Some weeks ago someone, admittedly afraid of storms, asked me how to stay informed and safe in her home. We spent a few minutes downloading and training on RadarScope and she took a deep breath and said, “Okay, we’ll see.”

Two weeks later a mesocyclone producing thunderstorm went right over the woman’s neighborhood. When I saw her a few days later she thanked me and told me, with confidence, that she actually watched the storm go over her house. Knowledge is power.

Since it is springtime in Texas, more storms have come and a different woman came to me recounting how hard it had been driving in a downpour that reduced speed and visibility on the highway. I said, “Let me give you some RadarScope training.” Her response, “What good will that do?” Her mindset was that she was going to get from point A to point B no matter what. A week earlier another story came into our office about a traveler who had windshield damage from hail. Again, we mentioned radar training and somone commented, “What good does that do while you are driving?”

bighail

Now, we all know what the “good” is, prevention. Don’t drive through it. Pull over. “Turn Around, Don’t Drown” to quote some government agency we all know and love. But we need to think about this for a minute. The “What good will that do?” people are intelligent folks. They probably went to college. They get up every morning and manage to find their socks, and their way to work. So how could they not see what we see?

I’ve really been struggling with this.

Knowledge is power and previous to this time in history the knowledge of exactly where users are (indicated by the blue target circle on RadarScope) and where that hail core is, and where it is moving in relationship to them, has not been available. They have no history with this information.

Partly cloudy, 72 is available everywhere. Maybe this is one of the few spots we can still add value.

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Anatomy of a Weather Tweet

besttweetwordpress

As we head into spring severe weather season, a review of best social media practices is warranted. With a great many “experts” and “consultants” offering best-practices it seems a good time to analyze what makes an effective tweet.

Let’s take a look piece by piece:

. (dot) – You’ll want to start every important tweet with a (dot) because everyone on Twitter needs to see your information.

@spann – Because everyone on Twitter needs to see your information.

Photo – Tweets with photos show 27% higher engagement. You have some flexibility here. A photo that shows you are “working for the user” is best. Try and frame the image showing radar and include your feet up on the desk to show that you are in fact working, but still casual enough to include some personality and give a sense of calm (wearing sneakers is another light touch). It is important to note here that the radar image includes well drawn arrows indicating the motion of the storms since a still radar image is next to useless. Also remember you can include up to four photos in a tweet so consider a shot of the green screen and a selfie with your anchor team holding station coffee mugs.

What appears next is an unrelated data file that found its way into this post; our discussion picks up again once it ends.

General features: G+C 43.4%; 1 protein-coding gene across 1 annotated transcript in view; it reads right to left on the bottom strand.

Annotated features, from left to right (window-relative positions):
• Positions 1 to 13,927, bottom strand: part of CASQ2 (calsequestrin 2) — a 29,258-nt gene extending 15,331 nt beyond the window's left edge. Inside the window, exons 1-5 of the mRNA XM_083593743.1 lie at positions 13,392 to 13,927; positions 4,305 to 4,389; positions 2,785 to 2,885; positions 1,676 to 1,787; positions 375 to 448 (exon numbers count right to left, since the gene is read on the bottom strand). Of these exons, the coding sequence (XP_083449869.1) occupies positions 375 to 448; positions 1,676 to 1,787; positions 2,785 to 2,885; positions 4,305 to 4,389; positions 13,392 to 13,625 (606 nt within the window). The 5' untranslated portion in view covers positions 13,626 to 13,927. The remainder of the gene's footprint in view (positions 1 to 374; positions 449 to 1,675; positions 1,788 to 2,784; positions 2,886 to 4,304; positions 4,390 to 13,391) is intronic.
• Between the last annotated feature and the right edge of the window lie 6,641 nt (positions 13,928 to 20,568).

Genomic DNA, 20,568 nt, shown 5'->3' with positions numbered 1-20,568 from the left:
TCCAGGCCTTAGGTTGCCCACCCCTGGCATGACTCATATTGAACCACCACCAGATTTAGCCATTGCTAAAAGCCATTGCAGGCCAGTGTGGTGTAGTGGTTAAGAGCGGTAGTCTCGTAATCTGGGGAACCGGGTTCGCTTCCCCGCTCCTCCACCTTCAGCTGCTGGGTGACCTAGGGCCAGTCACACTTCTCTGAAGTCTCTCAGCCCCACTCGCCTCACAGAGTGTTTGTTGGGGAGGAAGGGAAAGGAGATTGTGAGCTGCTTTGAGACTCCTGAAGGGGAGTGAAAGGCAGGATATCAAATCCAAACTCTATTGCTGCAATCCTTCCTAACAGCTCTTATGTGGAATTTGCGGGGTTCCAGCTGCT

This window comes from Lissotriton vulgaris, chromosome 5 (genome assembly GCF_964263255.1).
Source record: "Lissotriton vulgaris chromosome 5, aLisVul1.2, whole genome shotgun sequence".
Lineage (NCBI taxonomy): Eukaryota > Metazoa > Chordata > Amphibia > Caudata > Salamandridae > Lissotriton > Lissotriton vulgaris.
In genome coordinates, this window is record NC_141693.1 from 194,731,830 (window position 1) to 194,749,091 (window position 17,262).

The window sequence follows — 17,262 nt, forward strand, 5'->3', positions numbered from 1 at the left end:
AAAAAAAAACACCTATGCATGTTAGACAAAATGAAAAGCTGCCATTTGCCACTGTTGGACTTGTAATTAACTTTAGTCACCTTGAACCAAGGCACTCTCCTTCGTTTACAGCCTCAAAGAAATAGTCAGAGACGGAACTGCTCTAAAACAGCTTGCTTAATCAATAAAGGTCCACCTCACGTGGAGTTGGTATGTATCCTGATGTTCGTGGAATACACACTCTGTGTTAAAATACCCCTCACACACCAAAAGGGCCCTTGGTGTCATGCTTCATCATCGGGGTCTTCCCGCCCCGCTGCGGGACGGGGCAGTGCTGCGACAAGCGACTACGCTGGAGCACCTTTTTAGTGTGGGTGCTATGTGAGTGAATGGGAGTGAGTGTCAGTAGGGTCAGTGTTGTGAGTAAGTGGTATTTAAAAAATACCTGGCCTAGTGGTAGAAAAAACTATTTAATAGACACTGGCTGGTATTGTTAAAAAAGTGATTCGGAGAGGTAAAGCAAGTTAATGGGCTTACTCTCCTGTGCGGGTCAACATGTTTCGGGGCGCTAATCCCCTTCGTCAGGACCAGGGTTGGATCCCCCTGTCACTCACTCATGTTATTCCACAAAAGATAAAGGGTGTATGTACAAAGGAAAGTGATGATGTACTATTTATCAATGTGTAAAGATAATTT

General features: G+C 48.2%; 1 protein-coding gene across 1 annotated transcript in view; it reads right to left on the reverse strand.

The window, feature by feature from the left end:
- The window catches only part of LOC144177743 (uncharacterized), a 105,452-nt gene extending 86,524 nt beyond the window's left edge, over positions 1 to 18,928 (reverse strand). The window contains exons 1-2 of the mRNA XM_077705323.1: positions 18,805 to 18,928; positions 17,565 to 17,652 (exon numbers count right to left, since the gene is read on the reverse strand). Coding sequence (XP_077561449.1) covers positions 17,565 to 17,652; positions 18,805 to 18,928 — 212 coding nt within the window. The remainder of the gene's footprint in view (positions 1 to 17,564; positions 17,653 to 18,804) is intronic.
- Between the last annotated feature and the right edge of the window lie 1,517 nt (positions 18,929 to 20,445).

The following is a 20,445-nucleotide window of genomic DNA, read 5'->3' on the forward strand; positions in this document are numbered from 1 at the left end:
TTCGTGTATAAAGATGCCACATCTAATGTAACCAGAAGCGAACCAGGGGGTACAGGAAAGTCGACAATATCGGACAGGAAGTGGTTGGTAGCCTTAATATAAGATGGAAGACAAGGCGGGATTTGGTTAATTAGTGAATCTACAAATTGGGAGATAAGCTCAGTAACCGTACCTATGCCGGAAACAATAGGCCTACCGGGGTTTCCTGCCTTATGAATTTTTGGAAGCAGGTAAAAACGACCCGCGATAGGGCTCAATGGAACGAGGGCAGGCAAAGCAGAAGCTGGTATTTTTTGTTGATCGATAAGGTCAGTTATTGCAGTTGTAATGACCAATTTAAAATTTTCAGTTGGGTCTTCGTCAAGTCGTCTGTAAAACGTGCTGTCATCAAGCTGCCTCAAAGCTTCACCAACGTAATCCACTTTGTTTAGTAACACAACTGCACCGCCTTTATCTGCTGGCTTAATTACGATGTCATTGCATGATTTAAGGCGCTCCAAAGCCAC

#tracking – Tracking is a consultant driven term that is sweeping the nation. Users are flocking to tweets using “tracking” because it is an “action” word that tells the user you are “working for them” and has a better chance of getting your tweet on the trending list. If you can squeeze in “track” in the same tweet you are obviously getting double the “track” traction without being repetitive.

ALERT – Will help get attention, particularly with those users following large numbers of accounts because not only do the large letters stand out, it is a sign that you are yelling at the user and need them to pay attention.

BREAKING – Again, all caps. CNN has clearly proven that BREAKING, or DEVELOPING on EVERY story has no EFFECT of DESENSITIZING the user, and, should keep a healthy ANXIETY level that will keep users TUNED IN.

#txwx #okwx #txweather – Location, location, location. If you happen to be in a market that covers more than one state you’ll need to give up precious characters for each state. Be careful, as we are in my market, to not give Oklahoma users the impression that the weather in Oklahoma is “Okay” if it is not. The use of the full word “weather” is also necessary (as was decided in a news meeting at the CBS affiliate in Dallas one day) because most users will not be able to understand the use of “wx”.

Looking Out For You – Obviously you need to use your own station positioning statement and remind the user you are “working for them”.

#pinpoint – Is rapidly gaining popularity with the consultant crowd and suggests accuracy. It is tracking closely behind “tracking”.

#thedress – Obviously this is gender specific, but if you have room for another picture use it. Men can substitute #necktieImwearing, with a picture.

#weather – Should be self-explanatory…because, you know, weather.

http://www.newsch – A link to the station website…..wait…damn it, too many characters. Hmmmm….. OH! I know! Facebook link!! Ooooh, I can feel the “likes” coming in now.

#winning

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Climate survey results released

Covers of 2016 surveys about climate change

The Center for Climate Change Communication released initial findings from two surveys conducted earlier this year to investigate views on climate change.  The first survey focused on broadcast meteorologists (regardless of membership in a professional organization) and the second on members of the American Meteorological Society (regardless of profession).

Some highlights:

  • A large majority of both populations believe climate change is happening, regardless of cause (92% of broadcast meteorologists and 96% of AMS members).
  • AMS members are more likely to see human activity as a cause of climate change (67% say climate change is “entirely”, “largely”, or “mostly” by human activity) than are broadcast meteorologists (46%).
  • The fraction of AMS members who believe their local area’s climate has changed in the last 50 years (74% said yes) is larger than the fraction of broadcast meteorologists who believe their media market’s climate has changed over that same time (54%). Likewise, AMS members were marginally more likely to believe those changes were more harmful than not than colleagues in broadcast meteorology. (38% vs 31%). (This is a bit of an apples-and-oranges comparison since broadcasters work within clearly defined media markets while “local area” is a bit more nebulous, but I found the difference interesting nonetheless.)

One crosstab I’d be interested in seeing is whether AMS membership (and/or being an AMS Sealholder or Certified Broadcast Meteorologist) had any bearing on a respondent’s views on human activity as a cause of climate change.